The Clery Act made more waves. Just last month, the U.S. Department of Education regional office in Philadelphia sought a $385,000 fine from Salem International University for failure to comply with the Jeanne Clery Act reporting requirements, according to the Security on Campus, Inc. (2004). In its February 2000 Final Program Review Determination Letter to the Department of Education, Salem Police Chief ET Howell recommended 14 separate fines on the school, each at a maximum of $27,000. Five of these fines were for failing to report and for improperly handling five forcible sex offenses between 1997 and 1999 (Security On Campus). The Administrative Actions and Appeals Division (AAAD), a separate entity within the Department, could impose the fines and the school could appeal the action at an administrative court. The development was viewed and welcomed by Security on Campus Inc. As a very strong signal to other violating colleges and universities to become more transparent with crime occurrences in their campuses and to come clean with them. It said that students everywhere needed to have this information so that they could avoid these campus crimes and have something they can use in pressuring their schools to do something when the crimes happened.
The Salem development was preceded by the fining of Mt. St. Clare College in Iowa, which was fined with $25,000, but later settled it at $15,000 in 2000.
A lawsuit filed by Lisa Simpson through her lawyer, Kim Hult, in 2002 brought the attention of the educational community and the public to the University of Colorado. This was reported by Erik Brady at USA Today and featured at the Security On Campus, Inc. The issue was a mixture of sexual, football, alcohol and violence against women violations and invoking Title IX on sexual harassment in campuses. This Title bans sex discrimination at schools that receive federal funding and is most frequently practiced during sports competitions for a three-part formula that determines if a particular school is fairly apportioning opportunities to play. It was, however, not widely known that schools could be sued for monetary damages for allowing sexual harassment in any setting or event, under Title X, including sports.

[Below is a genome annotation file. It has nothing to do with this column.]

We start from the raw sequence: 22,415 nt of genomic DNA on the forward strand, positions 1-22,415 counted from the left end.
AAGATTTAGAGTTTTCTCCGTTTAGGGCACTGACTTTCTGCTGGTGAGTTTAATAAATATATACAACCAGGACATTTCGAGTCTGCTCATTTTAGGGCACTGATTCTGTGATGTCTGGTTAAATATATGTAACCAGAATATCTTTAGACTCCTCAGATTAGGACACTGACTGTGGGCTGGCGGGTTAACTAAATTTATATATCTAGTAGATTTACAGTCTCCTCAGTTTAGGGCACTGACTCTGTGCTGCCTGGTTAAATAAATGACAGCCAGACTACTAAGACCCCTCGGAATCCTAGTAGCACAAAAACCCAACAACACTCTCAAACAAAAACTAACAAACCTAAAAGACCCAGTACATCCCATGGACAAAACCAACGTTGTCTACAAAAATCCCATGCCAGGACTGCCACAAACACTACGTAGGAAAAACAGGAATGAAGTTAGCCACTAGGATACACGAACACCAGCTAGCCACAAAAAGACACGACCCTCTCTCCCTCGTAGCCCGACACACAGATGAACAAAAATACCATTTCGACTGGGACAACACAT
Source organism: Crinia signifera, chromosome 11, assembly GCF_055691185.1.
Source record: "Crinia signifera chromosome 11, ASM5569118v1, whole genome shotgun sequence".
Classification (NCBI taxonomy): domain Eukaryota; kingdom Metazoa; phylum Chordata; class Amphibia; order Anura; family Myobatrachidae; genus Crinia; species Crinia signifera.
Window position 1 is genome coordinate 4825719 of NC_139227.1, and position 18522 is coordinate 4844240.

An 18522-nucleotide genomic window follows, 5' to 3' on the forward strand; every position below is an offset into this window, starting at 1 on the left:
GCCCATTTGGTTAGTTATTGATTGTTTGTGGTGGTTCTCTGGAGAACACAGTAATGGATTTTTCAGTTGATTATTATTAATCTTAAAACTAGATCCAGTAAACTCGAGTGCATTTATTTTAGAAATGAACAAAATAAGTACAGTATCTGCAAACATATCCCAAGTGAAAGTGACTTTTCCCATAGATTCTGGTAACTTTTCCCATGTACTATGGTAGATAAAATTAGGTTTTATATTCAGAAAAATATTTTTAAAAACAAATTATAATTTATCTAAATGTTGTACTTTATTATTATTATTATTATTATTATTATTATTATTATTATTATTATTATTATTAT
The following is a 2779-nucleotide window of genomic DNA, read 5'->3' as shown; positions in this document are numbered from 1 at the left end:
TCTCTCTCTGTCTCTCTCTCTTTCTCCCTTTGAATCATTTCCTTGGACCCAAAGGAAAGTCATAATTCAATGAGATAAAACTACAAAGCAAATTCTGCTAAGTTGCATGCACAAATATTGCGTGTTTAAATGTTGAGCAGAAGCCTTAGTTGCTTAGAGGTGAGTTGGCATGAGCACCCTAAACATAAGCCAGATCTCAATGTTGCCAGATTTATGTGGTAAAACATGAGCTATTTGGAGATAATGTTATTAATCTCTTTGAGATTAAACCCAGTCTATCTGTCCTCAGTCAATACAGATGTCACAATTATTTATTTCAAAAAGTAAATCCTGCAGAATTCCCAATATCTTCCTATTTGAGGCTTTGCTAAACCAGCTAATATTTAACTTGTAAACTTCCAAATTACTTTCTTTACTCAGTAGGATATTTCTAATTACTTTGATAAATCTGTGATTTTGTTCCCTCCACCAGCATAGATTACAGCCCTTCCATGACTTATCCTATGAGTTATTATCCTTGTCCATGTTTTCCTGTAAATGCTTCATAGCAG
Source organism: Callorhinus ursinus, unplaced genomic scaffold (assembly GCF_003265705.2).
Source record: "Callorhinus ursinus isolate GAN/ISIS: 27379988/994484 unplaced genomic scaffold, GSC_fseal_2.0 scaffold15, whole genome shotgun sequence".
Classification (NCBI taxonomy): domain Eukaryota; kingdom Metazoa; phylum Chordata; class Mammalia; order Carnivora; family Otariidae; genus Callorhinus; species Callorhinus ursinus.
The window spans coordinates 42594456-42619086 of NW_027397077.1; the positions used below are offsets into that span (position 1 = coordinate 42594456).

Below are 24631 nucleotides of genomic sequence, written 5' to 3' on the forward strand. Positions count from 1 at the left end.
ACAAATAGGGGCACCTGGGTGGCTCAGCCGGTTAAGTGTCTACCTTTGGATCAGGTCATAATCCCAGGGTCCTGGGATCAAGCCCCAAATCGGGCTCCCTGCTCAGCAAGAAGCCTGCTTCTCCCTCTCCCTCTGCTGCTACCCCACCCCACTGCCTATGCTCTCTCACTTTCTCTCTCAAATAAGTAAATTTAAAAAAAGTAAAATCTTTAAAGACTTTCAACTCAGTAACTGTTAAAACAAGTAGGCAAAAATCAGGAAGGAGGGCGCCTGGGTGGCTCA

Three women reported that they had been raped by Colorado football players or recruits during or after an off-campus party in Boulder, Colorado in 2001 and filed federal lawsuits against them. They complained that the atmosphere at Colorado University football program was hostile to women recruits by holding parties where sexual favors were expected from them (Security On Campus).
The National School Boards Association of Alexandria, Virginia said that it was making its own observations on the incidents and the trend, according to its counsel, Tom Hutton. Another lawyer, Christopher Parent, from Denver, specializes in sports laws and has written on Title IX and sexual harassment. He said that if the suits progressed in favor of the complainants, the athletic departments of schools where athletes have been accused of sexual assault could be similarly sued in court.
The complainants were nine women who accused Colorado football players or recruits of assault during a 1997 recruiting party. They did not file charges then but the state attorney-general decided that no charges were warranted: the women did not prove rape in order to prevail (Brady). But in collecting monetary damages, they had to prove that the University was aware of the claimed hostile environment and refused to take necessary measures to stop it. They further needed to prove that the alleged harassment deprived them access to educational opportunity and that the harassment occurred during an educational program or activity (Brady as qtd in Security On Campus). These matters had to emphasized, because players in other schools, such as the University of Alabama at Birmingham and the University of Oklahoma State in recent years but these were settled and, therefore, could not set the precedence as regards Title X on the sexual harassment law.
Complainant Simpson’s lawyer Kim Hult commented that schools today cannot just allow women to be used just to assure the success of a football team and that female students should be respected and valued in the same way as football players (Brady). One of the women complainants also alleged race discrimination and retaliation.
The Federal Magistrate Judge Craig Shaffer said that procedural disagreements over depositions could postpone the trial to next year and that the women complainants could change their suits in response to new developments resulting from the spread of the scandal.
In the Davis vs. Monroe County Board of Education verdict in 1999 (526 U.S. 629, 650), a claim for monetary damage/s under Title X must clearly establish that the defendant school was deliberately indifferent to sexual harassment, had actual knowledge of it, and the harassment was so severe, pervasive and objectively offensive that it denied the complainant/s of access to educational opportunities or benefits made available by the school.
It was a different scenario for four former students at Morehead State University in Kentucky who were sued in court for sexual crimes (Security On Campus). After hearing the testimony of a state police detective and that of the victim’s father, Rowan County Circuit Judge Beth Maze last month cancelled the two-year sentence she had earlier imposed on the young men accused of having sex or watching others have sex with the then drunk 17-year-old complainant in a campus dormitory (Associated Press 2004 as qtd in Security On Campus).